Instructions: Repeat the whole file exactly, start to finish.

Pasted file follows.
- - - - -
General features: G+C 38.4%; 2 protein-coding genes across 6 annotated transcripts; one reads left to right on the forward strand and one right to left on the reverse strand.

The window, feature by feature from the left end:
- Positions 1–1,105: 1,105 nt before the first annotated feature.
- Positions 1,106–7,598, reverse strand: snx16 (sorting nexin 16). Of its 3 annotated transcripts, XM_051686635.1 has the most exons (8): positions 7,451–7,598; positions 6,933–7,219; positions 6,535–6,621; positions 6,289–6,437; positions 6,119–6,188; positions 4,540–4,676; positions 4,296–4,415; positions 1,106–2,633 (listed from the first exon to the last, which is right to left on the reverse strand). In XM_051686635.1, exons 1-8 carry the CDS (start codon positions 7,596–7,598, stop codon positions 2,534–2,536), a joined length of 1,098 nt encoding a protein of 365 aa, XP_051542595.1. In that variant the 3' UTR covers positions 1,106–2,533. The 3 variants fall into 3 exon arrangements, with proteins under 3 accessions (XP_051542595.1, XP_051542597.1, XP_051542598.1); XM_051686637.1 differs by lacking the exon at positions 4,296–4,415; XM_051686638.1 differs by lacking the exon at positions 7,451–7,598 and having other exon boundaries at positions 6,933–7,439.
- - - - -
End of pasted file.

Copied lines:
General features: G+C 38.4%; 2 protein-coding genes across 6 annotated transcripts; one reads left to right on the forward strand and one right to left on the reverse strand.

The window, feature by feature from the left end:
- Positions 1–1,105: 1,105 nt before the first annotated feature.
- Positions 1,106–7,598, reverse strand: snx16 (sorting nexin 16). Of its 3 annotated transcripts, XM_051686635.1 has the most exons (8): positions 7,451–7,598; positions 6,933–7,219; positions 6,535–6,621; positions 6,289–6,437; positions 6,119–6,188; positions 4,540–4,676; positions 4,296–4,415; positions 1,106–2,633 (listed from the first exon to the last, which is right to left on the reverse strand). In XM_051686635.1, exons 1-8 carry the CDS (start codon positions 7,596–7,598, stop codon positions 2,534–2,536), a joined length of 1,098 nt encoding a protein of 365 aa, XP_051542595.1. In that variant the 3' UTR covers positions 1,106–2,533. The 3 variants fall into 3 exon arrangements, with proteins under 3 accessions (XP_051542595.1, XP_051542597.1, XP_051542598.1); XM_051686637.1 differs by lacking the exon at positions 4,296–4,415; XM_051686638.1 differs by lacking the exon at positions 7,451–7,598 and having other exon boundaries at positions 6,933–7,439.